If you’ve ever lost business data to a hard drive crash to virus, you know how important regular computer backup is.

Here’s a closer look at small business backup solutions and how to decide what’s right for you.

1. Hard Drives

Plug an external hard drive into your computer’s USB port, and you can manually copy data onto the drive or set it to back up automatically at set times. An external hard drive can be a good solution for a one-person business. If you have multiple computers, you’ll need a hard drive for each one. Get a drive big enough to hold all the files, applications and system software currently on the computer hard drive, plus space for new data.

Pros:

  • Affordable. Good-quality external hard drives start at about $100 for 1TB of storage.
  • Secure. An external drive can’t be hacked unless someone gains physical access to it.

Cons:

  • Storage. Adding storage space requires buying more drives, which can get cumbersome.
  • Disaster protection. A fire or flood that wipes out your computer will also destroy the external hard drive unless you take it home every night.
  • Physical risk. External hard drives can fail just like internal drives.
  • Responsibility. You’re the only one who can access the drive, but you’re also responsible for securing it, ensuring industry standard compliance and making sure backups work properly.
  • No remote access. You can’t back up data to the external hard drive at the office when you’re on the road or at home.  

 

2. Network-Attached Storage

Network-attached storage (NAS) devices are suitable for businesses with more than one computer. The device connects to your computer network to share and store files. There are slots for multiple hard drives to expand storage. Small business NAS devices typically range from $500 to $2,000, encrypt data and include redundant components to protect against hardware failure. You can set up multiple NAS devices (such as one on-site and one offsite) and sync them online or over your VPN.

Pros:

  • Cost. As with hard drives, there are no ongoing costs once you’ve purchased the NAS device.
  • Disaster proof. Some NAS devices are guaranteed to withstand certain types of disasters such as fires or floods.

Cons:

  • Complexity. Unless you are tech-savvy or have an IT person on staff, this may not be the right option for you.
  • Cost. Upfront costs are higher than for cloud or external hard drive backup systems.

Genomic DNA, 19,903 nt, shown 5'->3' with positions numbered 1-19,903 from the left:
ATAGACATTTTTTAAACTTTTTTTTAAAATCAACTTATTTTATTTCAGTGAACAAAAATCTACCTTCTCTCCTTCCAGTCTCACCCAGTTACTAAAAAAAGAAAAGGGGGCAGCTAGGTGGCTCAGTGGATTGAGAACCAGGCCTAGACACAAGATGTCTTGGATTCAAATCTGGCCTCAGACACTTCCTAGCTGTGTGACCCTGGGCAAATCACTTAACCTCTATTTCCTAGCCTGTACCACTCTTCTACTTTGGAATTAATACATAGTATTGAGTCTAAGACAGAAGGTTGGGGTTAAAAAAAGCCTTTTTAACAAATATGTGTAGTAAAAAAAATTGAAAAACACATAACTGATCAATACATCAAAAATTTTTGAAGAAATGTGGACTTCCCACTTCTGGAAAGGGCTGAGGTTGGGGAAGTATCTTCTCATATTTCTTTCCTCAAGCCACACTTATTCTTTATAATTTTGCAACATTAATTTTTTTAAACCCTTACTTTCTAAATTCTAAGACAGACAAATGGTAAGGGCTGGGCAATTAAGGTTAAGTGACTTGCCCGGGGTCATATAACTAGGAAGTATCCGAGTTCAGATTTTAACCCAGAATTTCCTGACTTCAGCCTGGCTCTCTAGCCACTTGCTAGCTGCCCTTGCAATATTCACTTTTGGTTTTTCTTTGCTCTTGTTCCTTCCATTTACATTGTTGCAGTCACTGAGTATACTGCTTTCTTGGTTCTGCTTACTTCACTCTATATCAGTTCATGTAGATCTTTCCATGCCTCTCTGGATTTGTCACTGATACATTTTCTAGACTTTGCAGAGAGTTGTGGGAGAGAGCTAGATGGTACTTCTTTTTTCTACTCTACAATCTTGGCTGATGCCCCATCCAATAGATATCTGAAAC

3. Cloud backups

Cloud backup solutions for small businesses abound. Subscribe to the service, download the app and configure your settings, and the business data you choose is automatically backed up to the cloud at specific times. Typically, you get limited storage for free and pay a monthly fee for more.

Pros

  • Low or no upfront costs. Monthly costs are minimal; in some cases, free cloud backup might be all you need.
  • Lower labor costs. No need for an IT employee to manage it; cloud solutions are simple.
  • Offsite storage. Since data is stored at the cloud provider’s location, disasters or theft won’t hurt your data.
  • Remote access. You and your employees can back up your data to the cloud from any device, anywhere with an Internet connection, so you don’t have to worry about human error.
  • Support. Cloud backup services offer customer service and support. Look for a range of contact options such as phone, chat and email.

Cons

  • Privacy. You’re giving the cloud backup service access to your data, so be sure they take adequate security measures such as Secure Socket Layer (SSL), at least 256-bit data encryption and industry-standard security levels.
  • Disaster risk. Disaster can strike cloud backup services, too. Make sure the company has a disaster recovery plan, uses redundant hardware and stores your backups both at their facility and offsite.  

 

Best of Both Worlds

For maximum security, consider using a cloud backup system in combination with an external hard drive or NAS. Whichever option/s you choose, remember to:

  • Know how much data you need to back up. This determines storage needs and costs.
  • Look for a solution that can grow affordably with your business.
  • Regularly check to make sure backups are actually happening and that you can access backed-up data easily.

 

Computer Backups